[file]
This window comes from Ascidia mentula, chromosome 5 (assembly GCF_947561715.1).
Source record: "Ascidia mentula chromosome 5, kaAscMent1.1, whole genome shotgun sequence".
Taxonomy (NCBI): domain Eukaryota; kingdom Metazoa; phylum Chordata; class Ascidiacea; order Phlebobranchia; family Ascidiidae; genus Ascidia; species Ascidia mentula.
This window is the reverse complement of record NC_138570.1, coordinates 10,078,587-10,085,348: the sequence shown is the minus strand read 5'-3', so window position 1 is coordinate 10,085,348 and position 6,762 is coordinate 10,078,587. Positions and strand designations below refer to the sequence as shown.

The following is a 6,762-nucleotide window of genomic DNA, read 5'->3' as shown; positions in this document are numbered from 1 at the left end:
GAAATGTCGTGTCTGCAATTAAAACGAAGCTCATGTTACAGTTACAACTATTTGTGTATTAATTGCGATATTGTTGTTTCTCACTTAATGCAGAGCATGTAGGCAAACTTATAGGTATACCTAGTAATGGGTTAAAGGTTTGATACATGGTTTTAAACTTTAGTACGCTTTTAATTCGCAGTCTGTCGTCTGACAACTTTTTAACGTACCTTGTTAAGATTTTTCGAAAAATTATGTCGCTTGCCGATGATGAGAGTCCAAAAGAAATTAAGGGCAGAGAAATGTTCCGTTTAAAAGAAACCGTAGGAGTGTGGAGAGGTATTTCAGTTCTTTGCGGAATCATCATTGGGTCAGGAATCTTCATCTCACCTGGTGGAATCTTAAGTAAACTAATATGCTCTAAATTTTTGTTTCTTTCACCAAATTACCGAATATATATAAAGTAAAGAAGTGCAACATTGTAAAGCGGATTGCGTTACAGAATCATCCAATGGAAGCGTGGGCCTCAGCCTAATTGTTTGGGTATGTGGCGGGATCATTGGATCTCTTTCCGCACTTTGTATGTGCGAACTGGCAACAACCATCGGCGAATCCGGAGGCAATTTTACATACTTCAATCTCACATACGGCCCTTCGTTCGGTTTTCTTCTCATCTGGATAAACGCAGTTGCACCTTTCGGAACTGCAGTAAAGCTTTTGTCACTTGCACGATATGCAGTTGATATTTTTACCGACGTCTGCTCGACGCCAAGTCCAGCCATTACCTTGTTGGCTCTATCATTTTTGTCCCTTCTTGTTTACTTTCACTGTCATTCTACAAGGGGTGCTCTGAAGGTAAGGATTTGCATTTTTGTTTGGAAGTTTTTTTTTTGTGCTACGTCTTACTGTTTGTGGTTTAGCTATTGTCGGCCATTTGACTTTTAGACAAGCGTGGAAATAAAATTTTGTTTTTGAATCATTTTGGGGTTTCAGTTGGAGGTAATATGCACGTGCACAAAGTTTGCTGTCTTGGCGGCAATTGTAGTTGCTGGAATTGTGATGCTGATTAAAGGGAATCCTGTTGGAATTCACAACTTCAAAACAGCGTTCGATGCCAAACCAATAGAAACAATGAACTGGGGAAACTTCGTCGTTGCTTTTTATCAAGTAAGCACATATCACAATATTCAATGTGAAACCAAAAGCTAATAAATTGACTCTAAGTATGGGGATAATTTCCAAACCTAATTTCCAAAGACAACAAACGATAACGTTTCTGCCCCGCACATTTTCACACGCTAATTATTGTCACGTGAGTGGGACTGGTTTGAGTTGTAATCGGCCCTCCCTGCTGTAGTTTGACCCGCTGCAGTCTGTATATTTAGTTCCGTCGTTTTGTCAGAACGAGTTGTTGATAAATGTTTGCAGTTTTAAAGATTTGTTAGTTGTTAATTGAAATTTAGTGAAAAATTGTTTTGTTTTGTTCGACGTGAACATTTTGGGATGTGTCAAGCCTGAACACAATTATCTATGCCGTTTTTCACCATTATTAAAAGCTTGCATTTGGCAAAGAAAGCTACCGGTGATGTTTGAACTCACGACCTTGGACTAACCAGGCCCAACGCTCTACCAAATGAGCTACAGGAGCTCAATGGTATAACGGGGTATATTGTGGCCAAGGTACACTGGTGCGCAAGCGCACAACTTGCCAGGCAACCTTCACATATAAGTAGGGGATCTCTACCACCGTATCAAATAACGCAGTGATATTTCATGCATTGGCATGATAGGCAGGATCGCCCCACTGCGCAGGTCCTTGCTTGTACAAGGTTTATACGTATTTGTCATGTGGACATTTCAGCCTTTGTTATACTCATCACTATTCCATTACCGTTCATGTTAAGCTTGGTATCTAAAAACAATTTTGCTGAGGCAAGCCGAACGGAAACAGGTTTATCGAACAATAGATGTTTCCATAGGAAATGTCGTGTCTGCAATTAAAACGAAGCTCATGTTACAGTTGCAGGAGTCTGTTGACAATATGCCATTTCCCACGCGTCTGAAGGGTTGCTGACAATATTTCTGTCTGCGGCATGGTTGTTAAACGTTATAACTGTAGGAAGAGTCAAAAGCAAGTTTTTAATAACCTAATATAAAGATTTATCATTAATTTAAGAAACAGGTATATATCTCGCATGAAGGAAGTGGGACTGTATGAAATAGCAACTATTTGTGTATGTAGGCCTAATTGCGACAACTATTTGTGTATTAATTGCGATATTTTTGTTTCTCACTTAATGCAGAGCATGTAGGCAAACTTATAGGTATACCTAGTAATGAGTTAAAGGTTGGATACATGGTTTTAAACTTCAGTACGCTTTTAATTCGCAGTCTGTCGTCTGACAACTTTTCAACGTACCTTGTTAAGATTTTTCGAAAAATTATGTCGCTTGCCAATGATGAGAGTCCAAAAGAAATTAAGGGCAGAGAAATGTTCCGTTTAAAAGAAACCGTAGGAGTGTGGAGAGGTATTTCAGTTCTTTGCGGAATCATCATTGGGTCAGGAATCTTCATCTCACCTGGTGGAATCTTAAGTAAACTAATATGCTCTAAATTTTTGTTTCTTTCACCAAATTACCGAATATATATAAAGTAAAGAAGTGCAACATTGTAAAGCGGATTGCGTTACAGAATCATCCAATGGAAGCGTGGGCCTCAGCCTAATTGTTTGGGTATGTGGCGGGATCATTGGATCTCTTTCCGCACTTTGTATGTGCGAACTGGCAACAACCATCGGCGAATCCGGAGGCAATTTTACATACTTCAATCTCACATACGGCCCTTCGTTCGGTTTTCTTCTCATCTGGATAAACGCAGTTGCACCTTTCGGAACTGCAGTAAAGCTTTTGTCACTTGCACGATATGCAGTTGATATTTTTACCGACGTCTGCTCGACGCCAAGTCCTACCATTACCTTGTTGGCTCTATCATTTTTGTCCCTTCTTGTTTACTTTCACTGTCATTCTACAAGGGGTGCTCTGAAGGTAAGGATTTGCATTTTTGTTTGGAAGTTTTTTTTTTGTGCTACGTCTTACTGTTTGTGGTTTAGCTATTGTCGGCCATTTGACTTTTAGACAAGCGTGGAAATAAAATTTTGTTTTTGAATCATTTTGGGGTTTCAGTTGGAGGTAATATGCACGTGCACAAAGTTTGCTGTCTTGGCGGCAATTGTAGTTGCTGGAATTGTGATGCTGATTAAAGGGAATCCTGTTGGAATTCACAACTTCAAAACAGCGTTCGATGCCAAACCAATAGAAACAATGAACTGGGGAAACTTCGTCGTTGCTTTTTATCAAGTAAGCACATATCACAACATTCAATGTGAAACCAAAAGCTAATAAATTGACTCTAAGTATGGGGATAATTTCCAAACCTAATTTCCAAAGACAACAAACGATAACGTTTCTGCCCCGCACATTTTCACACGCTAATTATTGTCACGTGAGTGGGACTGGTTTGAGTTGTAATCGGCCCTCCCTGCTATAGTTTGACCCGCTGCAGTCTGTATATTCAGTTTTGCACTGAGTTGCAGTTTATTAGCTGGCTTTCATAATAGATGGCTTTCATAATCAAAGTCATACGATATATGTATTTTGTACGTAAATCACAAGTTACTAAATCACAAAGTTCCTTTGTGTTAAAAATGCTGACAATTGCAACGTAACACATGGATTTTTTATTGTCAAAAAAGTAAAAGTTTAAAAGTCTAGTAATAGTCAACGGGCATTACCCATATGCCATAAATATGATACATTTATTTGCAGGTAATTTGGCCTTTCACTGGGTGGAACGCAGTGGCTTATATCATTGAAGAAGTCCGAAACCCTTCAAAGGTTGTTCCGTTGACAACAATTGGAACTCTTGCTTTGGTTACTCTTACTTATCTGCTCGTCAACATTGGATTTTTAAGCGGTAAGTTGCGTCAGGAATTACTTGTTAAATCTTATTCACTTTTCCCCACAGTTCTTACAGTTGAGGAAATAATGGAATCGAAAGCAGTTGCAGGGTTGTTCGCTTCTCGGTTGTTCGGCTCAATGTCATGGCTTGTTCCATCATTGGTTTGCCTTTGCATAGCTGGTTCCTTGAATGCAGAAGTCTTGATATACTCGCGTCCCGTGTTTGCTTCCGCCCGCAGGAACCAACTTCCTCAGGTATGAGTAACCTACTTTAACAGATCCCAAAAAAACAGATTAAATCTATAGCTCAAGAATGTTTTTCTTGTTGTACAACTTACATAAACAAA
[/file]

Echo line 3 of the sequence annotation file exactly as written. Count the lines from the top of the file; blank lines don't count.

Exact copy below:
Taxonomy (NCBI): domain Eukaryota; kingdom Metazoa; phylum Chordata; class Ascidiacea; order Phlebobranchia; family Ascidiidae; genus Ascidia; species Ascidia mentula.